After 2 weeks of isolation I found that I became quite 'institutionalised' (if that's the right word) and didn't feel like going out. The thought of a trip to the supermarket filled me with dread but it had to be done. After 2 weeks at home I was like Old Mother Hubbard. The low points were a blood orange rice pudding - the oranges were too far gone to eat normally and it seemed like a good idea at the time ....... it wasn't! - and swede laksa which, yes, is as disgusting as it sounds. The supermarket queue was ridiculously long, snaking all the way through the Shrek-like cordon, round the side of the building and across the car park. It took me the best part of an hour just to get to the entrance! We now have a fully stocked fridge and larder though, so we'll be fine for another couple of weeks. Evening walks have resumed and the silver lining of the great Coronavirus cloud has been our exploration of local public footpaths. We've lived here for 20 years and we're only just discovering a lot of them. I hope that our exploration and the sense of community spirit that has developed will continue when all this craziness is over.

Here then are a few photos of the last month or so. Some of them were taken before lockdown when life was more normal. It seems like such a long time ago now.

Photo to show how high the river was after all the storms in February. There is a bridge somewhere under that lot!
Sowing my seeds. The following day a wee beastie of the rodenty kind tunnelled in and ate a lot of them. I was forced to clear out the greenhouse, flags were laid on the base and then all the seeds resown. To be fair, it is a lot tidier now :0).
A trip to London to hear L play in a concert. Her orchestra were accompanying some opera singers and it was brilliant:

Whilst we were killing time before the performance we went for a walk and explored Portobello Road market. It was slightly disappointing in that there were no dancers and it wasn't a bit like in 'Bedknobs and Broomsticks'!
I bought a book from a second hand book shop - not the one made famous by Hugh Grant shown below which is, sadly, full of tat - and we sat outside a coffee shop and shared a vegan croissant.
About a week after our visit I developed a fever, headache, chills and a dry cough which lasted about a week. It was probably just some random bug but it would be quite nice to know!

Jaffa Bites from the Happy Pear recipe book:
A drive out in Bridget to the New Forest for the first picnic of the year. It doesn't actually look that foresty in these shots!

We walked around the village of Beaulieu which was beautiful and I'd like to visit again when we're back to normal. There was a lovely community garden that we really liked:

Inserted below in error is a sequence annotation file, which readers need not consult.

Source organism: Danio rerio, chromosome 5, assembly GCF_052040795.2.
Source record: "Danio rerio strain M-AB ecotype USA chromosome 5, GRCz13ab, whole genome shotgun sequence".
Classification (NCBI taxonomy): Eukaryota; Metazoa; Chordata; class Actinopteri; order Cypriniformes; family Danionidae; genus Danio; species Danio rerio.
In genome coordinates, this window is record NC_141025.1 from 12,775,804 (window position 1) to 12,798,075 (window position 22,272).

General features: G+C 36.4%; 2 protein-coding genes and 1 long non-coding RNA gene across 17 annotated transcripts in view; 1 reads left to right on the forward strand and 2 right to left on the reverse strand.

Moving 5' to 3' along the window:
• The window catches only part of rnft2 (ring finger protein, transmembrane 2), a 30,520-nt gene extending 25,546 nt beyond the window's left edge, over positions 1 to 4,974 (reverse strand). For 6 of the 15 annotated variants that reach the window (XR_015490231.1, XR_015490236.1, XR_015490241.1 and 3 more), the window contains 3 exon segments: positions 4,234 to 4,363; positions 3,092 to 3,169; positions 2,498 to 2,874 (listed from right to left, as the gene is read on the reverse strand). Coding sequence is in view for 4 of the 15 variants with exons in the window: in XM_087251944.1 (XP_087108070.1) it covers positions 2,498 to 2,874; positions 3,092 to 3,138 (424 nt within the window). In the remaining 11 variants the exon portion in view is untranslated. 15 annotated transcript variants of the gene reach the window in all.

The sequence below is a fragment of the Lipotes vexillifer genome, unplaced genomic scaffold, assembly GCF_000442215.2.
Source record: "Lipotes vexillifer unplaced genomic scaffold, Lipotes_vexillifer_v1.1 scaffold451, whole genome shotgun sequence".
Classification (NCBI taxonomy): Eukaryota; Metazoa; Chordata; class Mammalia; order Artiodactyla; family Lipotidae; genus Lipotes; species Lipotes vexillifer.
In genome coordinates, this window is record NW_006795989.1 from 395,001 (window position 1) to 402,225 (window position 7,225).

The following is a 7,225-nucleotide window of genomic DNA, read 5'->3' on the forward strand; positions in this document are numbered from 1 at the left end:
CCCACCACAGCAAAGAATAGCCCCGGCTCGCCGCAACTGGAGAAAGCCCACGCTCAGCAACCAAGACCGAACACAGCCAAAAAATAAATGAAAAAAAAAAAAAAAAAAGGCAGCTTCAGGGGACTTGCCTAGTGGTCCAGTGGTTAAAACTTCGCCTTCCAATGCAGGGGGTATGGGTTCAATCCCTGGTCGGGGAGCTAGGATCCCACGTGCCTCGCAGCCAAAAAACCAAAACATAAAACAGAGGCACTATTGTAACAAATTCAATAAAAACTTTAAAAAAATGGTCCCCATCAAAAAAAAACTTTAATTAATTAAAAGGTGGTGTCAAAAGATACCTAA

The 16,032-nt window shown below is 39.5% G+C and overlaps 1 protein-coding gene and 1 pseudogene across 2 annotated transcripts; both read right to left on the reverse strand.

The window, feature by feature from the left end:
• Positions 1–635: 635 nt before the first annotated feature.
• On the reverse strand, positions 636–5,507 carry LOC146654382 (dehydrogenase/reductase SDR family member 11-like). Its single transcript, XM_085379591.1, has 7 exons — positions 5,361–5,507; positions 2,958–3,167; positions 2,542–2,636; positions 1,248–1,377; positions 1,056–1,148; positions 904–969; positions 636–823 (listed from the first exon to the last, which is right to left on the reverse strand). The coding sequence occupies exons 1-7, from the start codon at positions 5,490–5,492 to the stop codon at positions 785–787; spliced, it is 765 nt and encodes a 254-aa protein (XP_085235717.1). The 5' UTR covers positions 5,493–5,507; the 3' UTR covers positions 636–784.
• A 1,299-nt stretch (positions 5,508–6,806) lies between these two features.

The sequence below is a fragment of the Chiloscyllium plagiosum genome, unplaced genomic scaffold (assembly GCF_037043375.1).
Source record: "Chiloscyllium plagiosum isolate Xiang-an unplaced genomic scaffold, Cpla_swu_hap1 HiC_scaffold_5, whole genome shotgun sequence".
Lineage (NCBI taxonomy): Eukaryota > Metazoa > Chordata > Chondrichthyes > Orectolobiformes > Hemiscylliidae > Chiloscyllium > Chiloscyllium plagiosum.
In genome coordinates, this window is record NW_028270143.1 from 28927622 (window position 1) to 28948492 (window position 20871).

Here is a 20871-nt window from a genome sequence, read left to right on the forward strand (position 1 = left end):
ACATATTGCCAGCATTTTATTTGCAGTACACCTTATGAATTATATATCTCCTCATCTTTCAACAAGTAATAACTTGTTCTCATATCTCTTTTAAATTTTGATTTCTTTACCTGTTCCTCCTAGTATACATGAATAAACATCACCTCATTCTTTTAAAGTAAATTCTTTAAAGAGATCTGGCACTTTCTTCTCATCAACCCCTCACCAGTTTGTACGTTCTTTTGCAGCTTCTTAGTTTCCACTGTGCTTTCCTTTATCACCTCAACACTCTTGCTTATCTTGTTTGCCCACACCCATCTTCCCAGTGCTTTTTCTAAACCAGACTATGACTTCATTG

We had 4 (yes, count them!) 4 flowers on our small magnolia tree this year. That's 3 more than last year, so I'm thrilled!
R finishing off the fruit and brassica cage which was his present to me for our homemade Christmas. The birds stripped all the fruit off my bushes last year before we even got a look in and, after netting all my kale against the cabbage whites, I was horrified to find that a blue tit had got caught in the net. I'm  hoping that this will solve the problem.
Playing with clay. I was trying my hand at a coil pot which is harder than you'd think - my coils were oblongs! Now that it's dry I was tempted to draw a picture of a Coronavirus on the base to remind me of when I made it. E, however, informs me that that would be in poor taste!
Making a 'Quarantine Quilt' with my scraps. It's a Flying Geese type design and I made the decision to make 2 squares a day (I need 72) and not to use my unpicker at any point! Some of them are real shockers but it's keeping me sane:
 I'm reading a lot:
 My Mother's Day card from L finally arrived - she was self-isolating on the day and couldn't post it. It contained a beautiful cross stitch bookmark that she made from a kit she received one Christmas. I love it.
 My favourite blossom against a blue sky:
We went for a walk (part of our daily Government sanctioned exercise) in the bluebell wood. I forgot to take my camera, so here are some from the garden:
As I was the member of the household doing the food shopping, R hadn't been able to buy any Easter eggs. He made me a robin's nest box instead which is much nicer, I think. I also get to share his egg!
 Knitting by the river with the ducks:
 Duckling spotting:
 Taking a photo of the garden before the rising winds blow off all the cherry blossom!
 Finally, Hamish finding himself a patch of sunshine to snooze in:
Well, that's all for the moment. I hope you're all finding something to keep you sane in these strange times. Stay well, my friends and, as always ....
Toodle pip for now. x